The stories deal with two essential experiences: what it means to be a Roman Catholic in Japan, and the agonies of extended hospitalization. Together they constitute the central challenges of the author’s own life. In his youth during World War II, Shusaku Endo endured a form of house arrest for his pacifism at a Christian college dormitory; later in life, he went through a lengthy hospitalization for massive lung surgery.
Throughout his fiction, the sufferings of the victimized believer or disillusioned idealist are often connected symbolically with the sufferings of aging and illness. Historical Christian martyrdom, personal memories of humiliation, the failures of marriage and career, and the emotional and physical harvest of a lifetime of bitter moments all interpenetrate in stories of medical trial (“A Forty-Year-Old-Man”), religious persecution (Fuda-no-Tsuji”), and ordinary despair (“My Belongings”).
Dispelling the gloom, several stories assert hope. The mynah bird in “A Forty-Year-Old-Man” observes the protagonist’s pain with infinite pity and emerges as a Christ symbol. The story “Old Friends,” which closes this collection, ends on a note of indestructible faith when an old European priest, tortured during the war by the Japanese on suspicion of espionage, casually announces that spring always returns.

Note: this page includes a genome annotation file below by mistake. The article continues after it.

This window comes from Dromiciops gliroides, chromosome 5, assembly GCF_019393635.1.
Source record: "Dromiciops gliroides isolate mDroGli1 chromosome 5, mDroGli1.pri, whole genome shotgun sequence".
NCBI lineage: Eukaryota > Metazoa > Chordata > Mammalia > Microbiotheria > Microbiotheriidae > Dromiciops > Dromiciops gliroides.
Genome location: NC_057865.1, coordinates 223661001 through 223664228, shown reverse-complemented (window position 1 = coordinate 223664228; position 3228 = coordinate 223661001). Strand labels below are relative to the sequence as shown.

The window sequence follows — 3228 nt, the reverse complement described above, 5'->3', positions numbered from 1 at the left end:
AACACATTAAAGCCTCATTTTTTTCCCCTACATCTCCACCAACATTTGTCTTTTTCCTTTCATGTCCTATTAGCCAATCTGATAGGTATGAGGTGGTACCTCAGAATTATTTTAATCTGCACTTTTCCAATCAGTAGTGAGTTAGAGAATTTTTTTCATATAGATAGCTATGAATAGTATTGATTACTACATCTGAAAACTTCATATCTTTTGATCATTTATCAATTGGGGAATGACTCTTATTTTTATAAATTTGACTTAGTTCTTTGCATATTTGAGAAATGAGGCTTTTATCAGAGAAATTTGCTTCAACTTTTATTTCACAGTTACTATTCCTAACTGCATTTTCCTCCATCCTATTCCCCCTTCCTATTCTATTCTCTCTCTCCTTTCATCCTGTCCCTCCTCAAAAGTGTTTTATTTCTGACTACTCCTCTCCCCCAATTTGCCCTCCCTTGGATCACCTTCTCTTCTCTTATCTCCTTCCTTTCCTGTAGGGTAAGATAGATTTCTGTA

In addition to hope there is laughter. A naive young doctor in “Incredible Voyage,” a science-fiction fantasy (actually a parody of the 1966 American film FANTASTIC VOYAGE), is miniaturized and enters his sweetheart’s bloodstream to operate on a tumor. He ends up blocked in her large intestine, and flatulence becomes the agent of deliverance.
Ghostly and impish, serenely illuminating and searchingly honest--all these epithets apply to the storytelling of one of Japan’s most honored and celebrated writers.